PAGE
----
Health officials are giving the assurance that health care associated infections and the risk of antimicrobial resistance in Barbados are under control.
This reassurance was given today as local and regional health representatives gathered in Barbados for the fifth Infectious Disease Week at the Pan American Health Organization (PAHO) office in Barbados.
Officials also reported several achievements in the area of infection prevention and control, as Minister of Health and Wellness Lieutenant Colonel Jeffrey Bostic called for a regional management system to be put in place to help hospitals and other health institutions in the Caribbean build capacity to adequately address issues relating to infections.
“I think that there are some areas of collaboration that now have to be taken to a higher level, and this is one. I believe we will be stronger as individual nations and as a region if we create response mechanisms to a number of things and areas, and this infection control is one of those areas,” said Bostic.
“We must develop a mechanism similar to the Caribbean Disaster Emergency Management Agency and the Regional Security System that will be able to provide the regulatory framework to mobilize and deploy resources to each others’ country. By doing so we build capacity regionally and also domestically,” he said.
Consultant on Infectious Diseases and Head of Infection Prevention and Control Dr Corey Forde said while there have been a number of achievements over the years in decreasing the risk of antimicrobial resistance, there was still a lot of work to be done.
He singled out the surgical intensive care unit at the Queen Elizabeth Hospital (QEH), saying the island has seen a reduction in cost as a result of better use of resources and antibiotics there.
“We expect later this year we will work with our surgical colleagues in the Urology unit,” said Forde, adding that there have also been ongoing training and upgrading of skills of nurses and doctors.
“We have a rigorous ongoing training programme. We believe training and developing within our department is crucial . . . We as a hospital must invest in our educational opportunities of our staff and I expect this to continue,” said Forde.
However, he said despite the successes there was still a lot of work to be done across the region”, and he called on ministers of health in the Caribbean to give greater policy support.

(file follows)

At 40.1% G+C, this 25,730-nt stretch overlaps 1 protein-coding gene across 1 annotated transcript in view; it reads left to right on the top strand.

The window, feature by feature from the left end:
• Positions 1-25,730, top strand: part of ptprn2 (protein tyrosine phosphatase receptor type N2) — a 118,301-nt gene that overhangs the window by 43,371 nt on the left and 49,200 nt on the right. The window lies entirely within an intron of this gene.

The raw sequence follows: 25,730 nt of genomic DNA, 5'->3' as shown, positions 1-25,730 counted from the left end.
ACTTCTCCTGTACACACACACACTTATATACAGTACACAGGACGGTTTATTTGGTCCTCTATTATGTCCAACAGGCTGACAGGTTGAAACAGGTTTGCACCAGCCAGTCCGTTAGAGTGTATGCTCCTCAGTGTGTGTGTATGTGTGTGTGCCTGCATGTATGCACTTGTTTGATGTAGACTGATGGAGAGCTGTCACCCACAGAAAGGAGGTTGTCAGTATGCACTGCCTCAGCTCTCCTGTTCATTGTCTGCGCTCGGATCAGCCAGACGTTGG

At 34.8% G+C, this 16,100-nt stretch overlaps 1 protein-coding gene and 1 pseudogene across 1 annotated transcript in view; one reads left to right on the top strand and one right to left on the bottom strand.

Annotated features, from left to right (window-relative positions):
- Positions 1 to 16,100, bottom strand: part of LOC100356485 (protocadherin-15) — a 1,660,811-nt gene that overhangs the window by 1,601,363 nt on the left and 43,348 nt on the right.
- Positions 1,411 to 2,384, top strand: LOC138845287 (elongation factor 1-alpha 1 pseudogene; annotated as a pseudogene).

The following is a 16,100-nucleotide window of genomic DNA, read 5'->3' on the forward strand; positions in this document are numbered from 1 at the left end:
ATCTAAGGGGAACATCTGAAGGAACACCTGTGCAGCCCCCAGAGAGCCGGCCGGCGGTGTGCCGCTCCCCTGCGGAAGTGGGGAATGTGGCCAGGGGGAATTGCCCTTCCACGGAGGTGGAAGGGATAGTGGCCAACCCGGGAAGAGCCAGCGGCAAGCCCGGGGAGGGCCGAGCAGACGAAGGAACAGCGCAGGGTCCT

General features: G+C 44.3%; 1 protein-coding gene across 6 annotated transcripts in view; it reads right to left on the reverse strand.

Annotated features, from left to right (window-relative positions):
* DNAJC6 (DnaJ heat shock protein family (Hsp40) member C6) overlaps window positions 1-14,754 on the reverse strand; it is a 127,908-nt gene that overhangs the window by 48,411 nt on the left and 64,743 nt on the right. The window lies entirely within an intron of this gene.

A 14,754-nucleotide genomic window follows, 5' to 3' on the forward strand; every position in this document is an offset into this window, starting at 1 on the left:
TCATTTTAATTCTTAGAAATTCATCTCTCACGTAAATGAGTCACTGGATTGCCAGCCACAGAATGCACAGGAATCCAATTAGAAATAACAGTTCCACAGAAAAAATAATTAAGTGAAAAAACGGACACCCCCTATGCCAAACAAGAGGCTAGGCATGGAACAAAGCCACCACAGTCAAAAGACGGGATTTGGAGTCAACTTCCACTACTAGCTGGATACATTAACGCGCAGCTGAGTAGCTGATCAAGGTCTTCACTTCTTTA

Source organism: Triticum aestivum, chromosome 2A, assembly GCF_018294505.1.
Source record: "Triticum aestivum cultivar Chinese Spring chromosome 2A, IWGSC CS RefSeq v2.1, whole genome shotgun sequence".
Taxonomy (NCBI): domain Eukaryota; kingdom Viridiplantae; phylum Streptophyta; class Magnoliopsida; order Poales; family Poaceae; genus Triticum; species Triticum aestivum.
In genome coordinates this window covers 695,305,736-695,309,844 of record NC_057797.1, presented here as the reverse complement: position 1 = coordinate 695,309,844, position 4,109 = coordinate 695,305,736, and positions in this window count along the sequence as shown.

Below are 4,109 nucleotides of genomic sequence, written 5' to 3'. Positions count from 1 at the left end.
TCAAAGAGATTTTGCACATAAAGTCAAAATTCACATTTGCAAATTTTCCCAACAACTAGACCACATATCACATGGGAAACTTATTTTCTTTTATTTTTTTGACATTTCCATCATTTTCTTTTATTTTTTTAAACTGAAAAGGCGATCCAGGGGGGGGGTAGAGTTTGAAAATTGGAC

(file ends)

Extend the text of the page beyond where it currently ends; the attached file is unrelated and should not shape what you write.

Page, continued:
“We need to improve our employment screening challenges immediately. With haste we need to acquire equipment to improve our stewardship programme across the hospital. For example, if a patient is admitted to the hospital with an infection it can take sometimes up to 72 hours or more to receive an appropriate identity of organism causing infection, why wait? The rest of the world no longer waits,” he said.
“We have new, relatively inexpensive technology to identify these bugs within hours, and to identify the resistant patterns of these bugs so we can start anti-bodies correctly. It will improve our overall cost, it would improve morbidity and mortality in patients, and it will cause a massive impact in terms of dropping the anti-body use across our institutions across the Caribbean,” explained Forde.
He was unable to give statistics in relation to the number of infections detected and treated in Barbados or the region annually.
Acting Chief Executive Officer of the QEH Louise Bobb said there was a need for heightened awareness an the issue of infections in the region among healthcare professionals, patients and the wider population.
“As the QEH continues on its quest to becoming the leader and preferred provider of health care in the Caribbean region, infection prevention and control and reducing anti-microbial resistance remain a high priority,” she said.
“The threat of infectious diseases is ever present and it is critical that we continue to forge strong partnerships between health care professionals and institutions, policymakers, researchers and academic and community in order to overcome these challenges,” said Bobb.
She pointed out that “over half” of hospitalized patients end up getting an antibiotic “at some point”, but insisted that “the QEH will remain steadfast with commitment to reducing healthcare associated infections and antimicrobial resistance”.
Over the two days, participants will engage in discussions and come up with answers to lingering challenges relating to the risk of antimicrobial resistance and infection prevention and control.
Dr Jean Marie Rwangabwoba, interim PAHO/WHO representative for Barbados and the Eastern Caribbean, said one achievement for the region was the collection of more data on pathogens and antimicrobial resistance.
However, he said that data should be “translated into action”.
“We need to go beyond data collection and we need to analyze this information and gather decision makers on course of actions they need to take on our behalf to tackle this problem,” he said.